Trademark Class 25: Clothing, Footwear, and Headgear
Every recognisable brand has a story. Every clothing line that now dominates stores began as a small business conducted out of a budding fashion designer’s living room. Are you also planning to start a clothing line or a fashion brand? If the answer is yes, this blog is for you.
Trademark registration is an important step toward establishing your brand. And all kinds of clothing, footwear and headgear are classified under class 25 for trademark registration. If you’re planning to register your fashion brand, that would be under Trademark Class 25.
Important goods included in Trademark Class 25
- Shoes, slippers, boots, army boots, sports shoes and other footwear
- Shirts, t-shirts, jeans, pants, dresses and all kinds of clothing
- All kinds of headgear
- All kinds of lingerie
- Underwear and undergarments
- Athletic clothing
- Athletic footwear
- Athletic uniforms
- Babies’ clothing
- Baseball caps
- Caps and hats
- Bathing caps
- Bathing costumes
- Bathing caps
- Beach clothing
- Bermuda shorts
- Belts made of leather or imitation leather
- Jumper dresses
- Lace boots
- Trousers / Pants
TM Class 25 list does not include
- Certain clothing and footwear for special use
- Textiles and Textile Goods (Trademark Class 24)
List of popular Trademark Class 25 examples
- Louis Philippe: Readymade garments, clothing, footwear, headgear
- Bummer: Underwear and other clothing
- Van Heusen: Readymade garments, clothing, footwear
- Allen Solly: Readymade garments, clothing, footwear, headgear
- Peter England: Readymade garments, clothing, footwear, headgear
- Park Avenue: Readymade garments and hosiery, clothing, fashion accessories
- Levis: Clothing, hats, socks, shoes, belts, etc.
- Flying Machine: Ready-made apparel, headgear, and footwear
- Pepe Jeans: Clothing, footwear, headgear
- Zara: Clothing, headgear, footwear
- Westside: Clothing, footwear headgear
- Pantaloons: Clothing, footwear, headgear
- Calvin Klein: Clothing and garments
- Raymond: Readymade garments, clothing, fashion accessories
- Nike: Clothing, including boots, shoes, and slippers.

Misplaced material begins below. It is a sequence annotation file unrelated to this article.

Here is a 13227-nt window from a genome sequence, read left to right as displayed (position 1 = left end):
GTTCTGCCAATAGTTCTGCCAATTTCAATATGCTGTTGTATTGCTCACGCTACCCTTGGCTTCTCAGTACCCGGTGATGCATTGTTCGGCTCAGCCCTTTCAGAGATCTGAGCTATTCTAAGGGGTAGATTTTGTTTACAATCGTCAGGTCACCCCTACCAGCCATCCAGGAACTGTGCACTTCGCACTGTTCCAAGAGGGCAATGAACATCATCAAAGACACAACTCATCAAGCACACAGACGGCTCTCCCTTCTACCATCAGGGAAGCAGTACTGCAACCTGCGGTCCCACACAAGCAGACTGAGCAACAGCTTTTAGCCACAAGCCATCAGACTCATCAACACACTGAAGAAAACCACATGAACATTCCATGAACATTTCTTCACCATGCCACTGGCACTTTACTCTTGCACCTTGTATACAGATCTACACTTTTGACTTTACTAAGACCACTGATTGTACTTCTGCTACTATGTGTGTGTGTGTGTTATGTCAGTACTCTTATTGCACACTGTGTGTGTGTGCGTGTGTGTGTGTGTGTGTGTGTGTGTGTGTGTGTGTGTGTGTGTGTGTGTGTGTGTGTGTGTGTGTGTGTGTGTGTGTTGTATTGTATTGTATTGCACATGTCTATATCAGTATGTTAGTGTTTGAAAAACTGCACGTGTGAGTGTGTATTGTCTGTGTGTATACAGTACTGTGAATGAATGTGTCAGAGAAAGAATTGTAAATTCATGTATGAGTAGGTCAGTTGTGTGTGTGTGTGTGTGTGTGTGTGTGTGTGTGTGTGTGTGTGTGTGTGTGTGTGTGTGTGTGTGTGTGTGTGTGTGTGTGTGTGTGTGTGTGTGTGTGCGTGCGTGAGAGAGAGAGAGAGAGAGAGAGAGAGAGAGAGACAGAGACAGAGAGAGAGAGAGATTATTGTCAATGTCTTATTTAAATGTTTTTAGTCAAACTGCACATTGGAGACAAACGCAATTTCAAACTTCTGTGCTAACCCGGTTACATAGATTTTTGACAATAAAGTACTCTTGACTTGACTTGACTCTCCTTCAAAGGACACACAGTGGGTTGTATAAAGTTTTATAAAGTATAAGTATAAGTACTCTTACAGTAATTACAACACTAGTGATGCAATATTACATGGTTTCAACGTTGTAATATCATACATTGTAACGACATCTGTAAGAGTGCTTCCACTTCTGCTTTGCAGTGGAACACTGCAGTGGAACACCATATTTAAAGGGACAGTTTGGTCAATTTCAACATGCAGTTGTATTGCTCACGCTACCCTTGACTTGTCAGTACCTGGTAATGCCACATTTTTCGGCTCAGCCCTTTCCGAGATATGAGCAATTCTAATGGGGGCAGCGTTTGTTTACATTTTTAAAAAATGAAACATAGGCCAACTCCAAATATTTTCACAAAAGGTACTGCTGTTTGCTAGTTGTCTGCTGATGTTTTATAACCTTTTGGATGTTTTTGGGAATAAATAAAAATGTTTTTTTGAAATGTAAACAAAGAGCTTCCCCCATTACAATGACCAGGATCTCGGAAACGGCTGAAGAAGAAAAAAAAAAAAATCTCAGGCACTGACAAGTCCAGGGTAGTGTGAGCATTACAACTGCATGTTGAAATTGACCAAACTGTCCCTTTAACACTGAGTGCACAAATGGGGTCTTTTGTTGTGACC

- Adidas: Clothing, footwear, headgear
- Puma: Clothing; Footwear, studs for football boots, headgear, etc.
- Reebok: Clothing and footwear
- Metro: Socks, footwear, garments, etc.
- VKC group footwear: Boots, shoes, slippers, etc.
- Relaxo footwears ltd: Clothing, footwear, and headgear
- Bata: Footwear, socks, garments, etc.
- Woodland: Boots, shoes, slippers, etc.
- Paragon: All kinds of footwear
List of goods classified under Trademark Class 25
All trademark goods protected under Class 25 are listed below:
Registering a trademark can be a complex process. With LegalWiz.in, you can register a trademark online from the comfort of your home. All you have to do is reach out to us and our experts will take care of everything for you. So what are you waiting for? Give us a call now to safeguard your business!
Case studies related to Trademark Class 25
Let’s take a look at a couple of cases that exemplify how important trademark registration is for your brand protection.
1. Adidas Vs. Forever 21 (2015)
Athletic retailer, Adidas, sued women’s clothier, Forever 21, for using its “three stripe” design on a collection of Forever 21 sweatshirts. Adidas argued that it invested millions of dollars to protect its trademark over the years.
Ruling: Adidas voluntarily dismissed the case, which indicates the matter was likely settled outside of court.
2. Louis Vuitton Vs. Louis Vuiton Dak
The high-end fashion brand Louis Vuitton, having a well-known registered trademark, had filed an infringement suit against a South Korean fried chicken, fast-food company named “Louis Vuiton Dak.”
Ruling: The court held the South Korean restaurant liable (fined $1250) for trademark infringement because the name was too similar to Louis Vuitton’s name. Furthermore, the fried chicken was wrapped in packaging with the iconic LV symbol. Perhaps, Louis Vuitton wasn’t a fan of fried chicken. Unfortunately for the fast-food chain, this story doesn’t end here. After the ruling, the restaurant changed its name to “Louisvui tondak.” This subtle rearrangement of letters was deemed to be too similar to the letter arrangement in “Louis Vuitton.” The restaurant was fined again ($14.5 million dollars) for non-compliance.
Miheel Parmar is a professional content writer at LegalWiz.in with a keen interest in all things tech. He firmly believes in content as a medium to positively impact audiences globally and can be found reading books when he is not writing.
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